The Hatigumpha Inscription of Kharavela is one of the few notable inscriptions which throw much light on ancient Indian history.

It is comparable only to the inscriptions of Asoka and Samudragupta in respect of its historical significance.

No other inscription of India presents the details of the year-wise achievements of a ruler as does the Hatigumpha Inscription.

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The location of this inscription is noteworthy. Near Bhubaneswar, there stand the twin hills of Udayagiri and Khandagiri, famous in ancient times as the Kumari Parvata and the Kumara Parvata respectively for their religious sanctity. According to Jaina tradition, Mahavira Jina came to the Kumari hill from where he preached his doctrines. Ever since that time, the hill had been venerated as a sacred centre of Jainism.

Kharavela selected that place to record both his political and religious activities. Interestingly enough, Kharavela’s inscription describing his great victory over Magadha, and his other conquests stands within a visible distance from Asoka’s Inscription at the Dhauli hill. From the top of the Udayagiri-Khandagiri hills one can see the Dhauli hill and vice-versa to remember the achievements of the two great monarchs, both conquerors as well as patrons of their respective religions.

The Hatigumpha Inscription was first discovered in recent times by the historian A. Stirling soon after the British conquest of Orissa in the early years of the 19th century. Since then the Udayagiri-Khandagiri hills became a place of pilgrimage for historians, archaeologists and epigraphists who came to study the Inscriptions and the caves for purpose of history. Many centuries of time as well as the ravages of Nature had done much damage to the inscription to create problems for the scholars. But, yet, as a piece of historical evidence, it revealed many aspects of that remote time for the knowledge of the present and the future.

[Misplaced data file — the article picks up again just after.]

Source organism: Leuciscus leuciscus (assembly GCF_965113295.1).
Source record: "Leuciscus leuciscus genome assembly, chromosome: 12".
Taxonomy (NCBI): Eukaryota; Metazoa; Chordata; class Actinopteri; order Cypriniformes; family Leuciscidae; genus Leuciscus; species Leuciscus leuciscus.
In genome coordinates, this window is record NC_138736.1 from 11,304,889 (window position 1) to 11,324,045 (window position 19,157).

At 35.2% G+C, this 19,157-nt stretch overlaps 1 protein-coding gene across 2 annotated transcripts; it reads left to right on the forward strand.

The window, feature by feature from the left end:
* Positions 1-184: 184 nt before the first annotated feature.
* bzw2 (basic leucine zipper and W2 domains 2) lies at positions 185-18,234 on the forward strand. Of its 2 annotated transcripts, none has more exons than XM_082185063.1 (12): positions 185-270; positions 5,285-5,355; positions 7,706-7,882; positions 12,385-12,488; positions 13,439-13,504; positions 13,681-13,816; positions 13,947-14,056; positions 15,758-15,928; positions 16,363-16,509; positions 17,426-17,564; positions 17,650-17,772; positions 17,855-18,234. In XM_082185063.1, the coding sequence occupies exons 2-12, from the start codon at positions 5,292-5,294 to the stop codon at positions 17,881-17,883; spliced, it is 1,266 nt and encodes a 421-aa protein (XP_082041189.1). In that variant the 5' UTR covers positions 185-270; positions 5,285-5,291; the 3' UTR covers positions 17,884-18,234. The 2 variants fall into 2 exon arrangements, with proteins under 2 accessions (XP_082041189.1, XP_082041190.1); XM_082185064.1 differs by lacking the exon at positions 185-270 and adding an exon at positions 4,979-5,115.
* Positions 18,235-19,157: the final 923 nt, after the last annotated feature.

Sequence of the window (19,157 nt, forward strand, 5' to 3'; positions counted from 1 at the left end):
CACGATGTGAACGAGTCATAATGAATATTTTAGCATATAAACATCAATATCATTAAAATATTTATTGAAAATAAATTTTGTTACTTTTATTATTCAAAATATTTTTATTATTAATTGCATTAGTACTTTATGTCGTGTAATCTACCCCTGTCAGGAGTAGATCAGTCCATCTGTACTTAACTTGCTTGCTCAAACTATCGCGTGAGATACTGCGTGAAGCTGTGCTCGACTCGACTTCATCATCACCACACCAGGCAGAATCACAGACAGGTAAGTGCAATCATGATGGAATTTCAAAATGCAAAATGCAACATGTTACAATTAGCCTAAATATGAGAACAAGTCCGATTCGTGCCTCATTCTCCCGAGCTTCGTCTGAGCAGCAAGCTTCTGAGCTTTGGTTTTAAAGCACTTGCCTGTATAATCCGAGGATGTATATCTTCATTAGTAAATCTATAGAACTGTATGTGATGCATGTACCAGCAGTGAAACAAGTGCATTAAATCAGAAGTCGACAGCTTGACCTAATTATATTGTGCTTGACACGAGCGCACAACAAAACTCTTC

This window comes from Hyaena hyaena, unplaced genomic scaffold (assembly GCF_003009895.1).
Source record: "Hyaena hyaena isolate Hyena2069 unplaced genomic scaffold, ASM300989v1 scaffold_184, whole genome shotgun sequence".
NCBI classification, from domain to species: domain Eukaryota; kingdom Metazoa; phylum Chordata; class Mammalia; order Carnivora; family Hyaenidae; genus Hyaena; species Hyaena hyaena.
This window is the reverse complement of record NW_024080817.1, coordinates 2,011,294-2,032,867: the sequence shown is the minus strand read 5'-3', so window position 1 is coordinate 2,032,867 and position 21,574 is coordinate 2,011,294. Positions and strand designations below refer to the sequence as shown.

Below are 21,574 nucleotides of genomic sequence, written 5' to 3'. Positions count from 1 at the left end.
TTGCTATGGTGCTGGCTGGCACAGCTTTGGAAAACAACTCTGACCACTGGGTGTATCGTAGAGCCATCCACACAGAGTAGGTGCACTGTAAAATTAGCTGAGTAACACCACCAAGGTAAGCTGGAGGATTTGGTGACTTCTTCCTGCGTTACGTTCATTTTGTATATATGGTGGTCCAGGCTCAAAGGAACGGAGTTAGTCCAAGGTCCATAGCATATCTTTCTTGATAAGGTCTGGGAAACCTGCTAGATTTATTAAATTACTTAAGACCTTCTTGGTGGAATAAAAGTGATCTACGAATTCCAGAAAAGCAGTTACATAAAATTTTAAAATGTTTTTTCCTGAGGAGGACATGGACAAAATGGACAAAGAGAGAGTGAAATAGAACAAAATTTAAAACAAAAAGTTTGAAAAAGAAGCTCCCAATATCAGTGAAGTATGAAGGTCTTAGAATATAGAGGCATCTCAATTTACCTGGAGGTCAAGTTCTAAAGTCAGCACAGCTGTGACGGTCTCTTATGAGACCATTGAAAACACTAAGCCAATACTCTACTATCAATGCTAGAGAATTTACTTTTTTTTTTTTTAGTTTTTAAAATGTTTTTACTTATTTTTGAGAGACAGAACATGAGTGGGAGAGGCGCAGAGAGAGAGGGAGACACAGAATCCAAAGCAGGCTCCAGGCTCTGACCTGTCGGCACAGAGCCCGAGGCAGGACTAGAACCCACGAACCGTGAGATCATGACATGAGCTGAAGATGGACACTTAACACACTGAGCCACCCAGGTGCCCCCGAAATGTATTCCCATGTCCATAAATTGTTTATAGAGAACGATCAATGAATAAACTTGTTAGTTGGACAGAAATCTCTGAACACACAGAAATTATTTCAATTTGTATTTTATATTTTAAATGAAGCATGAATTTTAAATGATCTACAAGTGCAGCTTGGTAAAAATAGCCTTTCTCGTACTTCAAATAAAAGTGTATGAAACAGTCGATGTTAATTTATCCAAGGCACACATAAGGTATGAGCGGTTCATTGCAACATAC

Among the scholars who studied the Hatigumpha Inscription, the names of A. Stirling, Colonel Mackenzie, James Prinsep, Lieutenant Kittoe, H. Locke, Alexander Cunningham, R.L. Mitra, Bhagawan Lai Indraji, George Buhler, Sten Konow, V. Smith, J.F. Fleet, K.P. Jayaswal, R.D. Benerji, R.P. Chanda, B.M. Barua. D.C. Sircar and N.K. Sahu stand prominent. Even though some of these scholars differed in their readings of the inscription, and in interpretation of some of the words because of their damaged condition, yet the general history of Kharavela conies to light from their hard researches.


The contents of the Hatigumpha Inscriptions are taken as true records of Kharavela’s reign for the fact that, his inscription contained Jaina religious symbols on the side to prove that nothing but truth had been mentioned in it. Moreover, Kharavela begins his inscription with salutation to the Arhatas, and to all the Siddhas. An ancient monarch as he was, and a man of deep religious faith, he could not have mentioned anything which he did not perform.

The inscription records the historical events of the reign in a chronological order. It throws light not only on political episodes, but also on religious, cultural and social condition of Kalinga during that glorious period. It is presented in Kavya style, and in the language Brahmi, which is very much like Pali. The Hatigumpha Inscription is like the history of Kharavela as a king, a conqueror, a patron of culture and a champion of Jainism. The accounts are corroborated by other historical evidences relating to contemporary times.